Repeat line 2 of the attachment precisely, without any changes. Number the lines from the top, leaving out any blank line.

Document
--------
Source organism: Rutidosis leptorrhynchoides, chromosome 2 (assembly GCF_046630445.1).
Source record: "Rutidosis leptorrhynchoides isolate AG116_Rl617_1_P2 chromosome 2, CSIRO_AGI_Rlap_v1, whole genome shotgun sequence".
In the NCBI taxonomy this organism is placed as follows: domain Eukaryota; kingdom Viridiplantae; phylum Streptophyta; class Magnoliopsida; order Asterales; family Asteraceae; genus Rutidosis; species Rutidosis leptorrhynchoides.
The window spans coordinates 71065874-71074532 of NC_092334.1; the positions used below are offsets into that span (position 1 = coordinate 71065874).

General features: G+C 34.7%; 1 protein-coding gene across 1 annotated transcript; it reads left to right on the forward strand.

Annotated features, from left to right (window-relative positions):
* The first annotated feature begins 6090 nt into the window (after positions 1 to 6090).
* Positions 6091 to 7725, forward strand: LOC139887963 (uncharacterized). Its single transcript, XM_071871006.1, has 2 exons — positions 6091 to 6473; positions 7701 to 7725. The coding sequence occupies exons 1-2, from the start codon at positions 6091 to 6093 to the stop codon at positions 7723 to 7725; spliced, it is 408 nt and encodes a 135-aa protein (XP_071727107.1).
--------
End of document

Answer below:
Source record: "Rutidosis leptorrhynchoides isolate AG116_Rl617_1_P2 chromosome 2, CSIRO_AGI_Rlap_v1, whole genome shotgun sequence".